On a cold and grey morning I woke up early to pile onto a bright green decaled minivan headed for the Jordanian border.
Unfortunately Maggie couldn’t join us because of some details with her work visa. I tried my hardest not to cry (who am I?) and hugged her tight, thankful I had made a few new friends to keep me company along this next part of my journey. It was sheer luck that four of the friends I had made on my Masada hike were also signed up for the same Petra tour.
Since this tour included crossing into a new country, a few typical questions arose: do I need a visa, do I need a visa in advance, how much will it cost, do I need cash and in what currency. In this case, there was also the question of whether we wanted stamps in our passport or on an official form (to hide the evidence of having traveled through Israel).
The quick answers for our group were that yes we needed a visa and we were going to Sheikh Hussein Crossing because this border crossing allows Americans (and most other nationalities) to purchase a visa on arrival. We needed approximately $100 (in the form of 107 shekels and 50 Jordanian dinars) for the entire process going into and coming back out of Jordan.
Exiting Israel I received a stamp on their official paper rather than in my passport but this had more to do with me seeing the stamp as a great souvenir for my travel journal and less to do with my concerns about gaining entrance to other middle eastern nations, which is why upon entering Jordan I skipped the tedious form and let them directly stamp my passport, thus creating a paper trail in my passport and evidence that I had used an Israeli land border. I’m not going to get to much further into the details of crossing the border because another blogger, Shannon of The Traveling Scholar, who has made the same journey, has written the perfect post going over all the details. If you are concerned with crossing the Israeli border to Jordan, go check out this post.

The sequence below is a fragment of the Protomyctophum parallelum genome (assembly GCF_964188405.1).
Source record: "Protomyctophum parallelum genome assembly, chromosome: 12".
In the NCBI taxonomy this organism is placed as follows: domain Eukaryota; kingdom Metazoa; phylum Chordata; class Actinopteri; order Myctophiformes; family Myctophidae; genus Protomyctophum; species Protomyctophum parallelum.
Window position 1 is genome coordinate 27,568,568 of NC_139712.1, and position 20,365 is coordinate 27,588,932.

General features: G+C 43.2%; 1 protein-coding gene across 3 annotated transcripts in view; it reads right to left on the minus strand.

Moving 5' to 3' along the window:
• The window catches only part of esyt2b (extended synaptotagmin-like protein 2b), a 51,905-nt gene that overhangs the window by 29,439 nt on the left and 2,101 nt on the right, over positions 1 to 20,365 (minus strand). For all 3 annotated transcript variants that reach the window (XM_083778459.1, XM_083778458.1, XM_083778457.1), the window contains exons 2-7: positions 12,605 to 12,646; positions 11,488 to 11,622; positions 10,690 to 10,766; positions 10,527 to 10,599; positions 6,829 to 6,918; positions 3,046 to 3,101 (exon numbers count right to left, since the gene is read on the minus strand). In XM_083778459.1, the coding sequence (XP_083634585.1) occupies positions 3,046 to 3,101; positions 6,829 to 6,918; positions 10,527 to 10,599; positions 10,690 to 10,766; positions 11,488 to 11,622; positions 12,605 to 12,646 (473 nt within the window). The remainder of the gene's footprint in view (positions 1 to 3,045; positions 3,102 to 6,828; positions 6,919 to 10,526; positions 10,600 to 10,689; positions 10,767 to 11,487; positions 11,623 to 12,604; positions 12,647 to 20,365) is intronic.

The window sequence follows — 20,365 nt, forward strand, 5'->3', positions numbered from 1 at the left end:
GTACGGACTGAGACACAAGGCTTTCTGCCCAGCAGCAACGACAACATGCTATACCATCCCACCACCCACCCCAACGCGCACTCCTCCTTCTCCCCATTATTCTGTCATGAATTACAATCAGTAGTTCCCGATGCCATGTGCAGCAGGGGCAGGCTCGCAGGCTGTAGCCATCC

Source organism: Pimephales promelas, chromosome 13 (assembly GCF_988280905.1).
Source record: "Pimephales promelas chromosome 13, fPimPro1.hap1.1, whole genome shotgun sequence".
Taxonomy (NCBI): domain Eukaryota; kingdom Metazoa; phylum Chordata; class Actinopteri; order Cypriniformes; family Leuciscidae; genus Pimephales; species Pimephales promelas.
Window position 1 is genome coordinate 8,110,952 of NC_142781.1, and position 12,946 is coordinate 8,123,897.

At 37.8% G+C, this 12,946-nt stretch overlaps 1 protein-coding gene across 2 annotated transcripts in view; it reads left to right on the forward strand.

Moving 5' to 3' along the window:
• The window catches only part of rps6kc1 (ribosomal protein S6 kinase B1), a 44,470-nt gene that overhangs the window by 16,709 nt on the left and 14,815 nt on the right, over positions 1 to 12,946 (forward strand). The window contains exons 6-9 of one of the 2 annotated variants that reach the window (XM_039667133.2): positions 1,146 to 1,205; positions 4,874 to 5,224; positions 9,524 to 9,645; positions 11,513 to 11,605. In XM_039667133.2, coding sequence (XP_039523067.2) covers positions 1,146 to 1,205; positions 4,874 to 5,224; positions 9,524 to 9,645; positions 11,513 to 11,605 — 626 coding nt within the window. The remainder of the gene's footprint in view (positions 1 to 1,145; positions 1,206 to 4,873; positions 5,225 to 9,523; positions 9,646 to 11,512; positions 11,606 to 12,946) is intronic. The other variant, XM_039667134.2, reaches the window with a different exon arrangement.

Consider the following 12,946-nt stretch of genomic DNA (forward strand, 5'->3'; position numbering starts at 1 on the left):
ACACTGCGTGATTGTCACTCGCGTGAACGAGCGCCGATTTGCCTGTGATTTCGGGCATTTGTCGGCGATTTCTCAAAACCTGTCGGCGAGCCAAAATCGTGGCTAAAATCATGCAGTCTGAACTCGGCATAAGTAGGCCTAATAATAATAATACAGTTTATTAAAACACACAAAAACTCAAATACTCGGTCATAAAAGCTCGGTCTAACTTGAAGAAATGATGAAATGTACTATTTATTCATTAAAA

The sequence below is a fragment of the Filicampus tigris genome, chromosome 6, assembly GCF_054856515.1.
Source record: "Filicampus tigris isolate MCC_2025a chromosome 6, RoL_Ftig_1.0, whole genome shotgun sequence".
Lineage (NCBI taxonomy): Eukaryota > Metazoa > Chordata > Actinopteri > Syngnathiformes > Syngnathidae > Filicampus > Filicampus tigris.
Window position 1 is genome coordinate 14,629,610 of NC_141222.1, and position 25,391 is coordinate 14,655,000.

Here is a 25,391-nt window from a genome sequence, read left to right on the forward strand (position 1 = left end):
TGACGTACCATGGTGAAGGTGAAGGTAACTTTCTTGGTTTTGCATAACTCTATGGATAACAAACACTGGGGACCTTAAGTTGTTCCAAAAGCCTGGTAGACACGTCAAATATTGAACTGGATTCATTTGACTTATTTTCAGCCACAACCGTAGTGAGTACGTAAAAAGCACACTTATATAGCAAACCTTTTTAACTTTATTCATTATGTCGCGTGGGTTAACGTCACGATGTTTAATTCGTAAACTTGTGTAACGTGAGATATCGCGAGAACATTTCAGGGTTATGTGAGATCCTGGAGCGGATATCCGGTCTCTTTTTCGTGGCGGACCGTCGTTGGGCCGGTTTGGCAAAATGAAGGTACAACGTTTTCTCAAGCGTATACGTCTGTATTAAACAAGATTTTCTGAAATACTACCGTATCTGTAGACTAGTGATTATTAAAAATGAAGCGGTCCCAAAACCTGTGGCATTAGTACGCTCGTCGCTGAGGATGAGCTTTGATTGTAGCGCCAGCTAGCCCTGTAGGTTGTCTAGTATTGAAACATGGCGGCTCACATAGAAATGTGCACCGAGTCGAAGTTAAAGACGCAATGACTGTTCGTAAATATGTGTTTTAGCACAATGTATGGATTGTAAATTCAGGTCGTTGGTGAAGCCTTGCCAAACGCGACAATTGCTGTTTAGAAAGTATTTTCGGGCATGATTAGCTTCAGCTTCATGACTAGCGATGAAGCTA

After exiting Israel, we said goodbye to our Israeli driver and walked with our Jordanian guide through the remainder of the border crossing. After this we hopped into an old blue and white van, and had a long and bumpy ride through the countryside to Jerash. We briefly stopped for a lunch before our guide led us through the Roman ruins that were once hidden underneath the sand and soil for hundreds of years. Having a guide was really beneficial to the whole trip. If you’re going to visit Jordan, booking a tour guide at Jordan Tours is recommended to get the maximum experience.
Even the cat was confused about this one…
It took longer than expected to cross the Jordanian border, so we were behind schedule and decided to skip our stop through Amman and head straight to our Bedouin camp for dinner. If you haven’t heard of Bedouin hospitality before, all I’m going to say for now is that it should be on every traveler’s bucket list. I had added it to my 25 for 25 in anticipation of my trip, so I was very excited for the experience despite the cold temperatures. Check back tomorrow to read all about it!
Putting It Together
- To make the most of my time in Jordan I booked a tour that included Jerash, Amman, Bedouin camping and Petra – this site details all the possibilities for traveling from Israel to Petra
- Prepare for a long ride whether that means bringing snacks, taking Dramamine, reading a book or listening to the serial podcast
- Don’t bet on an ATM, but there is a currency exchange counter – the easiest way to get through a border is with cash on hand
- Decide whether you want stamps in your passport or on a sheet of official paper
- Bring toilet paper – this was not readily available in bathrooms like it was in Israel
ga(‘create’, ‘UA-49466220-1’, ‘auto’);